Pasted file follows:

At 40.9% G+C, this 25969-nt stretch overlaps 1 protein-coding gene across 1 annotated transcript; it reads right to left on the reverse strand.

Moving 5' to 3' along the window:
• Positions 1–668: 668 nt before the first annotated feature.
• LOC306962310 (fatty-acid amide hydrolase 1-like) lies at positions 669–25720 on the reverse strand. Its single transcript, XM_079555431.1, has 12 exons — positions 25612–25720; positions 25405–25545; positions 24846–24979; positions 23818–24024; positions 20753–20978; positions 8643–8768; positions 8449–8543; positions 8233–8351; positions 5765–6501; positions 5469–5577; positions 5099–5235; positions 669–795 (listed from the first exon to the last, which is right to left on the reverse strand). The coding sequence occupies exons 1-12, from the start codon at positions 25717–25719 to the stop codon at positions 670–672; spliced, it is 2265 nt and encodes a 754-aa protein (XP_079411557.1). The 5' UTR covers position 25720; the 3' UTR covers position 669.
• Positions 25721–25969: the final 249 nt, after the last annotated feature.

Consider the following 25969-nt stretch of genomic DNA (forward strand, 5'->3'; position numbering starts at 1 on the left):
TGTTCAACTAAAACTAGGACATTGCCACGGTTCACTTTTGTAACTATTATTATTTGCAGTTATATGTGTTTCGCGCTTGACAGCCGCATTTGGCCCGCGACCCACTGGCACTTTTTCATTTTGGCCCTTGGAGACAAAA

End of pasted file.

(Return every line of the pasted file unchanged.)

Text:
At 40.9% G+C, this 25969-nt stretch overlaps 1 protein-coding gene across 1 annotated transcript; it reads right to left on the reverse strand.

Moving 5' to 3' along the window:
• Positions 1–668: 668 nt before the first annotated feature.
• LOC306962310 (fatty-acid amide hydrolase 1-like) lies at positions 669–25720 on the reverse strand. Its single transcript, XM_079555431.1, has 12 exons — positions 25612–25720; positions 25405–25545; positions 24846–24979; positions 23818–24024; positions 20753–20978; positions 8643–8768; positions 8449–8543; positions 8233–8351; positions 5765–6501; positions 5469–5577; positions 5099–5235; positions 669–795 (listed from the first exon to the last, which is right to left on the reverse strand). The coding sequence occupies exons 1-12, from the start codon at positions 25717–25719 to the stop codon at positions 670–672; spliced, it is 2265 nt and encodes a 754-aa protein (XP_079411557.1). The 5' UTR covers position 25720; the 3' UTR covers position 669.
• Positions 25721–25969: the final 249 nt, after the last annotated feature.

Consider the following 25969-nt stretch of genomic DNA (forward strand, 5'->3'; position numbering starts at 1 on the left):
TGTTCAACTAAAACTAGGACATTGCCACGGTTCACTTTTGTAACTATTATTATTTGCAGTTATATGTGTTTCGCGCTTGACAGCCGCATTTGGCCCGCGACCCACTGGCACTTTTTCATTTTGGCCCTTGGAGACAAAA